Such megacities create a huge opportunity for robotics firms if they can overcome geopolitical hurdles. In 2019, Kuwait will start work on the “Saad Al-Abdullah City,” which is being implemented in large part by South Korean firms, including Hyundai. For South Korea, it is being called its first “smart city export.” The smart city will connect residents in a brand new way through depending on new technologies.

In the Philippines, a megacity called “New Clark City” has been unveiled. It will cost $14 billion and is expected to become a “twin city” to Manila, the capital of the Philippines. It is also being built to become a “city of the future,” with advanced robotics, self-driving cars, and a clean environment.

It isn’t just new cities that are being built from the ground up. Existing cities are also evolving into smart cities, such as the Indian city of Pune, which is being transformed by AI through a partnership with various foreign firms.

For robotics firms looking to take advantage of the growth in smart cities and megacities, it may not just be a question of having the right service at the right price. Geopolitics could limit which companies can participate. For example, China is building an extension to Colombo in Sri Lanka called the “Colombo Port City.” It will be a smart city.

But, because China is single-handedly funding the project, it is unlikely that non-Chinese firms will get big “pieces of the cake.” China is also building Southeast Asia’s first smart city in the Philippines (separate from New Clark City) called “New Manila Bay.” Again, non-Chinese firms may lose out.

As robotics firms looks to expand into new verticals, including smart cities and megacities, their ambitions may be hard to realize without a strategy that encompasses geopolitics. And that means they could lose out on a megacities market that is expected to become $260 billion by 2020, just in Asia.

Countries protect data for geopolitical advantage

Robotics development: India is reportedly looking into a “data localization” strategy that will force foreign technology firms to store their data within India instead of sending it outside. This is part of a goal to become “data sovereign.”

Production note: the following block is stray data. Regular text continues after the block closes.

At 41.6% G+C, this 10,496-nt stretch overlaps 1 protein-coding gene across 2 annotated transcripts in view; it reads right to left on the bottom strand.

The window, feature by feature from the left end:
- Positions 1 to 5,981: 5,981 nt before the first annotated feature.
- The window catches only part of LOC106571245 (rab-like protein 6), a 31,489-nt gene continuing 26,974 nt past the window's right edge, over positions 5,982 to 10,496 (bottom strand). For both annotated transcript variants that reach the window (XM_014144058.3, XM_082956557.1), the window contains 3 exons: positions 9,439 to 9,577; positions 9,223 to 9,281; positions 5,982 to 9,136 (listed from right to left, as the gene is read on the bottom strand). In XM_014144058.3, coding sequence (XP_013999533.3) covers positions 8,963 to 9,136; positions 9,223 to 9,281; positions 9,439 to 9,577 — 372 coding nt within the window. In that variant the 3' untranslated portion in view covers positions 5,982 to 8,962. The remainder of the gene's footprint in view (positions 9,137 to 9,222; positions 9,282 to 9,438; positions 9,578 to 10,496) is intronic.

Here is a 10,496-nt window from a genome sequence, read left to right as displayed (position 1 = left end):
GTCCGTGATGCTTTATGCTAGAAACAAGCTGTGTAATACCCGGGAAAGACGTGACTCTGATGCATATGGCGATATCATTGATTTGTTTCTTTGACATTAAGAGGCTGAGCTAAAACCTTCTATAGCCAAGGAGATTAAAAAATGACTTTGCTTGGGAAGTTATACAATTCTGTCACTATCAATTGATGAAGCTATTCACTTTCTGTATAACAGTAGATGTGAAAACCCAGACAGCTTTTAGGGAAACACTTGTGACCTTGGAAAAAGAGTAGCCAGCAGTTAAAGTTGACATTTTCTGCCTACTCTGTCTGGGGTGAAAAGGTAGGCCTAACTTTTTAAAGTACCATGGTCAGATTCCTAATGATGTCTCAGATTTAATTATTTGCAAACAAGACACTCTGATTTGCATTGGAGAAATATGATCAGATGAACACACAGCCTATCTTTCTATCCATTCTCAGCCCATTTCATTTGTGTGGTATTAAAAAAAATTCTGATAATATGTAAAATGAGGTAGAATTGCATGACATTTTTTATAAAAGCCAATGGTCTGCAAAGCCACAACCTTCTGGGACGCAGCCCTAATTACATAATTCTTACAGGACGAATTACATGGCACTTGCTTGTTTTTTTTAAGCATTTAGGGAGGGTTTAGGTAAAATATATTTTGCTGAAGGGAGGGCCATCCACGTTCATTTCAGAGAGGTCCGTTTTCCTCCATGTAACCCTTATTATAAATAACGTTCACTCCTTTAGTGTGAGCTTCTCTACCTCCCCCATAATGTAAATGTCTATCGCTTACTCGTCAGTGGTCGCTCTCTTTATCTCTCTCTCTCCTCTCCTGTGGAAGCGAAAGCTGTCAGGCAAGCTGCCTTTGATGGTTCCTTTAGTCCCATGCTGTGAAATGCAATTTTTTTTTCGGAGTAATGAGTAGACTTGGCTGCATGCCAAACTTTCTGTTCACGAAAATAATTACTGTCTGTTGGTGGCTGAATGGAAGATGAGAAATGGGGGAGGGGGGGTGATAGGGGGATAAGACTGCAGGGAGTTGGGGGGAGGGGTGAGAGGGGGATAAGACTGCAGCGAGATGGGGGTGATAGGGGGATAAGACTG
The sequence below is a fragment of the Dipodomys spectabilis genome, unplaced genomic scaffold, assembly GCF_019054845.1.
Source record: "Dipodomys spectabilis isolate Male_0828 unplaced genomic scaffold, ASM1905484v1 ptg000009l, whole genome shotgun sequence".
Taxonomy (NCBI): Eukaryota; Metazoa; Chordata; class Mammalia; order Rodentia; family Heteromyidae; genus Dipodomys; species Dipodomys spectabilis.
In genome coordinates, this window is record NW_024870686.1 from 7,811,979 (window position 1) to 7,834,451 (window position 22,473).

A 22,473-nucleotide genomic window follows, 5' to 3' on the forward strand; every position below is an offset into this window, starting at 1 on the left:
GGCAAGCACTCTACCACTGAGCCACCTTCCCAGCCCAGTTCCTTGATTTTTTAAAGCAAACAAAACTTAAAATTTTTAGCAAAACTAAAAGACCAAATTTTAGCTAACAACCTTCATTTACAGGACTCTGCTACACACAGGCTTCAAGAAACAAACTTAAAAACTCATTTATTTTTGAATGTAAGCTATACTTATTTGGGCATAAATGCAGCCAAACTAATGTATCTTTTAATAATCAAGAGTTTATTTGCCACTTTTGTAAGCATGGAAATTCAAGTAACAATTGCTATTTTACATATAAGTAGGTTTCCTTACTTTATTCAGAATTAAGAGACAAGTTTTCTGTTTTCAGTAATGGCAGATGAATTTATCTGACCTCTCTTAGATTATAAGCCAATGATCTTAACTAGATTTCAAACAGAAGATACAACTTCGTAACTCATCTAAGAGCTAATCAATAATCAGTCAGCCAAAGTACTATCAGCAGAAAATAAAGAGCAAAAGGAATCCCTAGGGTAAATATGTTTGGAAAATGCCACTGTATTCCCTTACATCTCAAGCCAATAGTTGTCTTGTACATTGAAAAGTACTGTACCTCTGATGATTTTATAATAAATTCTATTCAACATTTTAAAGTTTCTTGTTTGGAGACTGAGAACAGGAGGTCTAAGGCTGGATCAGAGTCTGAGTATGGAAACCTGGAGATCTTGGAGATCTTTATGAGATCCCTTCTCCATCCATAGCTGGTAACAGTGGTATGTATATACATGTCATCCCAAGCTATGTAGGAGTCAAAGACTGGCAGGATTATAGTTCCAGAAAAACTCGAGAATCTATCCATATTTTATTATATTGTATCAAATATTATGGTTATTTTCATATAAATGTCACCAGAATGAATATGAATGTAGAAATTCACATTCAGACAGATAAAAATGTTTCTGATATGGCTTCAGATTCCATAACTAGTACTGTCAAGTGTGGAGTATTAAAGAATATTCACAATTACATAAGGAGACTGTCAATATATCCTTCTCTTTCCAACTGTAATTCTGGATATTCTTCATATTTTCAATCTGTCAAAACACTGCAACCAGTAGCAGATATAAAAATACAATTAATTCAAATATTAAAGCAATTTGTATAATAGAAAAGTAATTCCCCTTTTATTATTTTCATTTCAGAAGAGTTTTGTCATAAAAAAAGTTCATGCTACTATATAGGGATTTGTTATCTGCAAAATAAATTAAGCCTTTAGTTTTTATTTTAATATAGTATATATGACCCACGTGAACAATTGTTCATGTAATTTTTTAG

Geopolitical significance: India is one of many countries that are pursuing such a strategy. As more countries look to protect the data created within their borders, it could wreak havoc for robotics firms that may have fallen under the radar in the past. Any data created by robotics firms would have to comply with the emerging public policy, which is being fueled by changing domestic and international conditions.

For example, China is protecting the data around self-driving cars by only allowing Chinese companies to map Chinese roads. This means that self-driving cars from China may be the only ones with the ability to traverse China. By protecting data this way, China will have a huge advantage in the ongoing “technology wars.”

Without clear guidelines, governments may create the circumstances for slip-ups to emerge. In the Canadian city of Calgary, a mall was caught tracking shoppers through facial recognition. The shoppers were not informed, and there is no clear explanation of how the data was stored or shared.

At the same time, facial recognition at U.S. airports, which are part of the “Traveler Verification Service,” are creating privacy concerns as companies partaking in the verification service refuse to provide clarity on how data they collect is being used.

Alongside all of this there is iRobot, which last year proposed selling the maps of customer’s homes that its Roomba vacuum cleaners create to technology companies.

By limiting where data goes, India may be giving itself an edge in the world of technology and geopolitics. Many robotics and AI firms need raw data to succeed. By forcing these companies to become “localized,” it gives the Indian government new control over foreign firms. At the same time, India is controlling who can use data created domestically.

It is unclear as to whether countries like the U.S. will take action against India the same way they are taking action against China. If the U.S. does take action against India’s technology policies, it could again disrupt robotics firms.

Most recently, the updated list of Washington’s tariffs against Chinese goods included many technology services and parts. The U.S. has already brought up Harley Davidson motorcycles being taxed at 100% upon entering India. Will the U.S. bring up the obstacles robotics firms are facing next? Will India care?